As running orders on news programmes can change by the second, Vision Mixers must be able to react quickly and accurately to rapidly changing demands. They often work from more than one visual source, for example when adding graphics with the required name, location and date, to relevant shots.

On some light entertainment, and all sitcoms, soaps and drama, Vision Mixers use rehearsals to practise the required transitions, and where appropriate to suggest alternatives to Directors. They make detailed notes on the camera script about transition types, graphics and technical effects.

On music programming, Vision Mixers are given more leeway and must cut to the music or beat, or to a musical score, particularly when working on classical music productions. On live productions, they are required to react quickly when problems arise, for example by cutting to another suitable camera source smoothly and calmly.

On especially complicated productions, particularly in light entertainment, two vision mixers may work together: one vision mixing, the other operating all other equipment, such as Stills Store, DVE, hard disc/VT play-ins.

Will I need a qualification?

You won’t need a specific qualification to become a Vision Mixer. However, a degree in a media-related, drama or specialist subject may give you a good grounding.

If you are considering taking a TV production course in higher education, the following courses have been rigorously assessed by the TV industry and awarded the Creative Skillset Tick for the high standard of education they provide and the degree to which they prepare you for a TV career:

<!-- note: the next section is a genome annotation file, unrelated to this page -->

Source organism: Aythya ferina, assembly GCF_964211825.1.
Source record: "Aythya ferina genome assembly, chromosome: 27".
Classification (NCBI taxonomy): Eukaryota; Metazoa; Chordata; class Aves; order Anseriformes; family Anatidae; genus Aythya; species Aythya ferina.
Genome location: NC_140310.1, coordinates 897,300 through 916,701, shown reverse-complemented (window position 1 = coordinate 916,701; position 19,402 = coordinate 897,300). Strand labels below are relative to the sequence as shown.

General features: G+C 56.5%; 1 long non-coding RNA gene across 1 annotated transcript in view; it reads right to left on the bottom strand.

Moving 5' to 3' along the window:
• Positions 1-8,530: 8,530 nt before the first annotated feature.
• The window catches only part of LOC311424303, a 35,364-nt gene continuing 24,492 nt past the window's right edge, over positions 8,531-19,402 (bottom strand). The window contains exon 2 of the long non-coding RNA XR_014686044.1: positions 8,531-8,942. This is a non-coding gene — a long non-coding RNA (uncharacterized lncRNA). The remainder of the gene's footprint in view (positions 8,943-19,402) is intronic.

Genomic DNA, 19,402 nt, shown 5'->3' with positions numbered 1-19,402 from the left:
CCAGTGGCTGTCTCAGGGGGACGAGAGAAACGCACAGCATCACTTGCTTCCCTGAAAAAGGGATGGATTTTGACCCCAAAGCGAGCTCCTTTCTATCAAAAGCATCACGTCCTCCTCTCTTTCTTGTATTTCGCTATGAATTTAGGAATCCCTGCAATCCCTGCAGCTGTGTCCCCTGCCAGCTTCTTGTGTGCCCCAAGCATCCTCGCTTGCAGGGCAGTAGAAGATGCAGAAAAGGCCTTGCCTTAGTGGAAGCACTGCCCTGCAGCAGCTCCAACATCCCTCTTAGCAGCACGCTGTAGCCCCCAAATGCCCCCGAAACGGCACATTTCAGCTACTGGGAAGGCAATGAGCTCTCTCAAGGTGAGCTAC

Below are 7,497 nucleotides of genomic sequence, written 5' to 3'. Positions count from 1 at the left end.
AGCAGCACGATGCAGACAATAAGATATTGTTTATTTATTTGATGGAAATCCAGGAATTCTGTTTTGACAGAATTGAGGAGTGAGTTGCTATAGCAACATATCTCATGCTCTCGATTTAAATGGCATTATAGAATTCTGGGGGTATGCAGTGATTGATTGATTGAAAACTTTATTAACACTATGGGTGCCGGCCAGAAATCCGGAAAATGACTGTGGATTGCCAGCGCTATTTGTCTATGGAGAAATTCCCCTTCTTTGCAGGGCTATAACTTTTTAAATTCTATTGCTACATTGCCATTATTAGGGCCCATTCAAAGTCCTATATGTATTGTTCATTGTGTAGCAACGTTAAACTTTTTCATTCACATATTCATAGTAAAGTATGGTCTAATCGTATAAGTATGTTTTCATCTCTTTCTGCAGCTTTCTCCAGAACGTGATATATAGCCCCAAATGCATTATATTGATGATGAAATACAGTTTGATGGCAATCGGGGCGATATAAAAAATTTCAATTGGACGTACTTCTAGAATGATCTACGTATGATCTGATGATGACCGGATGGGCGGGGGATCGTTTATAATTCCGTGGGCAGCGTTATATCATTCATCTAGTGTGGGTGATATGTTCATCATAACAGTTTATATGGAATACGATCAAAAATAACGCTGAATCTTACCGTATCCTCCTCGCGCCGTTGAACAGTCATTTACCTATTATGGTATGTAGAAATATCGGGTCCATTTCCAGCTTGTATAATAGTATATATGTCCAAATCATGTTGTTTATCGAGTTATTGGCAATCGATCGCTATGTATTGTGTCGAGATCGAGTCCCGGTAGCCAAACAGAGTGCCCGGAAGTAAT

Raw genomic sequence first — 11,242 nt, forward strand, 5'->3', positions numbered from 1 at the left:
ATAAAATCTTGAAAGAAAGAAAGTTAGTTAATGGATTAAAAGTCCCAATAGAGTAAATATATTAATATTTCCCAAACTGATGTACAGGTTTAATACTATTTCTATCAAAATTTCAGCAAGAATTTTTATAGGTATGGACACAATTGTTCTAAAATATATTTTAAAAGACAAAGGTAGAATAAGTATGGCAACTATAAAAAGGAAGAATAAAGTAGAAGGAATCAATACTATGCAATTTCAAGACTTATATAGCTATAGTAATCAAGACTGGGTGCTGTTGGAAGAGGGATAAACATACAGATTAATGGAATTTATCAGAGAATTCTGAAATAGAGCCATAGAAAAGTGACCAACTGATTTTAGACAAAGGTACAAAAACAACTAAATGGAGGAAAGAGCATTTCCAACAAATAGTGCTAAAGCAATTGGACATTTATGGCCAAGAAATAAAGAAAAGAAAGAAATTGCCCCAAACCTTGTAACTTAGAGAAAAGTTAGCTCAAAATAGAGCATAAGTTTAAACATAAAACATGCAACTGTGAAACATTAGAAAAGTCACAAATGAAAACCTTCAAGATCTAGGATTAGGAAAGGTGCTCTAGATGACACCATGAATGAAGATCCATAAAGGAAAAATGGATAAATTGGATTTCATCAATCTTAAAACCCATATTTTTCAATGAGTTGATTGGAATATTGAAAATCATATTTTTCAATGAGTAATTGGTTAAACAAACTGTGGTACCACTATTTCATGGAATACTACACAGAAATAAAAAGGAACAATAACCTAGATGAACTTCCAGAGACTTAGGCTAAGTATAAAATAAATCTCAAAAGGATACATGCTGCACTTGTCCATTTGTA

TV production courses awarded the Creative Skillset Tick

Because of the pivotal nature of this role to any multi-camera production, you will need wide experience in and knowledge of the TV production process.

What’s the best route in?

You can become a Vision Mixer having started out in a wide variety of roles, including creative (graphics), administrative (PAs and secretaries), and technical (Camera Operators, VT Operators).

An excellent way to gain a wide experience of vision mixing on a number of different production formats is to gain work with a larger broadcaster. This will also build up your confidence for this high energy, demanding role.

You could apply to be a trainee through Trainee Finder, which gives you hands-on experience in the industry and helps you build those all-important contacts that are essential when competing for a job:

More information about Trainee Finder

Interested? Find out more...


  • The Guild of Vision Mixers - represents the interests of Vision Mixers working in TV production throughout the UK and Ireland
  • BBC Academy - College of Production - information and advice on the skills required to make engaging TV, including interviews with producers in music, speech, factual and comedy about what it takes to work in TV 
  • BECTU - the UK media and entertainment trade union with information on pay and conditions, training, and access to individual advice on personal and contract issues


  • Broadcast - the weekly newspaper for the UK TV and radio industries
  • Televisual - the business magazine for the broadcast and production industry